The Bioinformatics and Pathways Core (BPC) will analyze microarray and proteomics high-throughput data for COBRE Junior Investigators. The BPC assembles and coordinates bioinformatics and statistics experts into a central core facility to help with experimental design and analysis, which entails both the use of standard/commercial bioinformatics and statistical software such as MatLab and Ingenuity Pathways Analysis, as well as novel in-house developed methods for predicting gene functions, disease associations, and phenotypes. The BPC also has developed software for large-scale literature analysis (IRIDESCENT) that enables both inference of novel relationships for genes as well as commonalities for gene sets derived from high-throughput data such as microarrays and proteomics (GAMMA). The BPC will be directed by Dr. Jonathan Wren, a well-known bioinformatician, and staffed by Dr. Mikhail Dozmorov, a Senior Research Associate with seven years of bioinformatics experience, and Chee Paul Lin, a MS-level biostatistician. Together, they will work with each ofthe investigators to meet their bioinformatics needs according to the following Specific Aims:
Aim 1) Provide complete bioinformatics analysis and biological interpretation of high-throughput data.
Aim 2) Identify key genes and biomarkers involved in processes of interest and predict gene functions, phenotypes and disease relevance.
Aim 3) Create a sustainable core facility that can be used institution-wide.

Agency
National Institute of Health (NIH)
Institute
National Institute of General Medical Sciences (NIGMS)
Type
Exploratory Grants (P20)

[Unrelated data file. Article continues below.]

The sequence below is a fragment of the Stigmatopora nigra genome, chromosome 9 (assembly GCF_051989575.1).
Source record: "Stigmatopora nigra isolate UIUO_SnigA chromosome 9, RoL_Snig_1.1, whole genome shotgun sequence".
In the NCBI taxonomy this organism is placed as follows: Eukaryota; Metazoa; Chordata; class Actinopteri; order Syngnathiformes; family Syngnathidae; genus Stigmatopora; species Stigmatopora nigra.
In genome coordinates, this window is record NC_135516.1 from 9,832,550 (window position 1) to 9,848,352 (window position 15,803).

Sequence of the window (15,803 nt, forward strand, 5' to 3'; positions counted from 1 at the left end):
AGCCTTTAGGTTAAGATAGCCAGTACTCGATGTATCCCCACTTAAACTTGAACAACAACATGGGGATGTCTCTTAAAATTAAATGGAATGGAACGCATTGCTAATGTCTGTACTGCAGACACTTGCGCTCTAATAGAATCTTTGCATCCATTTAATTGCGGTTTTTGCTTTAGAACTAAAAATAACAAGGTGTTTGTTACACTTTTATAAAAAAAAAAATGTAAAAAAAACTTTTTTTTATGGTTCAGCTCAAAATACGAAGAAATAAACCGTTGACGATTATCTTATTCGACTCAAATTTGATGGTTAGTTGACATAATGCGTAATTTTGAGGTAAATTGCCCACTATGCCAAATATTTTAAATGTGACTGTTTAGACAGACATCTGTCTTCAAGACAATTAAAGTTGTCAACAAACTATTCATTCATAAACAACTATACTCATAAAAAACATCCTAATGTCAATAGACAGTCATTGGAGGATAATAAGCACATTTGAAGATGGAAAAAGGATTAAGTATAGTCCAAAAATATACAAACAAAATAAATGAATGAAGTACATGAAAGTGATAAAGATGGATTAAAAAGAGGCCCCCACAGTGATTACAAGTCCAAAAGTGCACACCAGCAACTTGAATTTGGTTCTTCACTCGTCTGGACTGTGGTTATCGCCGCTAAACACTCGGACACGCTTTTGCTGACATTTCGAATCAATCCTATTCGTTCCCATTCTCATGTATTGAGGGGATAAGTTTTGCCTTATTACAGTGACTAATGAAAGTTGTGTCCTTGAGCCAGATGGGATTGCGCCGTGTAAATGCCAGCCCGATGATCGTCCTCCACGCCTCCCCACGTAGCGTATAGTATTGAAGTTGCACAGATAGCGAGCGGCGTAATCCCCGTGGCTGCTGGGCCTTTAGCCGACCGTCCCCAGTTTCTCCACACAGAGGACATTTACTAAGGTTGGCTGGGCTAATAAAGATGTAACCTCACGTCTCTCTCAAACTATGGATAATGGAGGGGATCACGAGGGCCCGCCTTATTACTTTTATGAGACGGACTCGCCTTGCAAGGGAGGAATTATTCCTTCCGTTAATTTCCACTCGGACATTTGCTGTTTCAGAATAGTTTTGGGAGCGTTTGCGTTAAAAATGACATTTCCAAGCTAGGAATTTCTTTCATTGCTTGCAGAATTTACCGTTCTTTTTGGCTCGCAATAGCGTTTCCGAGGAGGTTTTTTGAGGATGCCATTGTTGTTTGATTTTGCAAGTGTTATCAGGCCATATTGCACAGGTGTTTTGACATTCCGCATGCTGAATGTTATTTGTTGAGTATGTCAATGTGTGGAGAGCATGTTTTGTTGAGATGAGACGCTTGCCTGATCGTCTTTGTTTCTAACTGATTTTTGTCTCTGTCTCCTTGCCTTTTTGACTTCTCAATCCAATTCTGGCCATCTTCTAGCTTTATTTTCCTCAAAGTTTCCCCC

Project #
5P20GM103636-02
Application #
8625778
Study Section
Special Emphasis Panel (ZGM1-TWD-B)
Project Start
Project End
Budget Start
2014-03-01
Budget End
2015-02-28
Support Year
2
Fiscal Year
2014
Total Cost
$168,000
Indirect Cost
$68,000
Name
Oklahoma Medical Research Foundation
Department
Type
DUNS #
077333797
City
Oklahoma City
State
OK
Country
United States
Zip Code
73104
Lim, Hui-Ying; Wang, Weidong; Chen, Jianming et al. (2014) ROS regulate cardiac function via a distinct paracrine mechanism. Cell Rep 7:35-44
Towner, Rheal A; Wren, Jonathan D (2014) Prioritizing uncharacterized genes in the search for glioma biomarkers. CNS Oncol 3:93-5
Dozmorov, Mikhail G; Wren, Jonathan D; Alarcon-Riquelme, Marta E (2014) Epigenomic elements enriched in the promoters of autoimmunity susceptibility genes. Epigenetics 9:276-85
Bugreev, Dmitry V; Huang, Fei; Mazina, Olga M et al. (2014) HOP2-MND1 modulates RAD51 binding to nucleotides and DNA. Nat Commun 5:4198
Moktan, Hem; Guiraldelli, Michel F; Eyster, Craig A et al. (2014) Solution structure and DNA-binding properties of the winged helix domain of the meiotic recombination HOP2 protein. J Biol Chem 289:14682-91
Obeso, David; Pezza, Roberto J; Dawson, Dean (2014) Couples, pairs, and clusters: mechanisms and implications of centromere associations in meiosis. Chromosoma 123:43-55
Zhao, Weixing; Saro, Dorina; Hammel, Michal et al. (2014) Mechanistic insights into the role of Hop2-Mnd1 in meiotic homologous DNA pairing. Nucleic Acids Res 42:906-17
Tran, Kim; Li, Yu; Duan, Hongliang et al. (2014) Identification of small molecules that protect pancreatic ? cells against endoplasmic reticulum stress-induced cell death. ACS Chem Biol 9:2796-806
Pezza, Roberto J; Voloshin, Oleg N; Volodin, Alexander A et al. (2014) The dual role of HOP2 in mammalian meiotic homologous recombination. Nucleic Acids Res 42:2346-57
Lessard, Christopher J; Li, He; Adrianto, Indra et al. (2013) Variants at multiple loci implicated in both innate and adaptive immune responses are associated with Sjögren's syndrome. Nat Genet 45:1284-92

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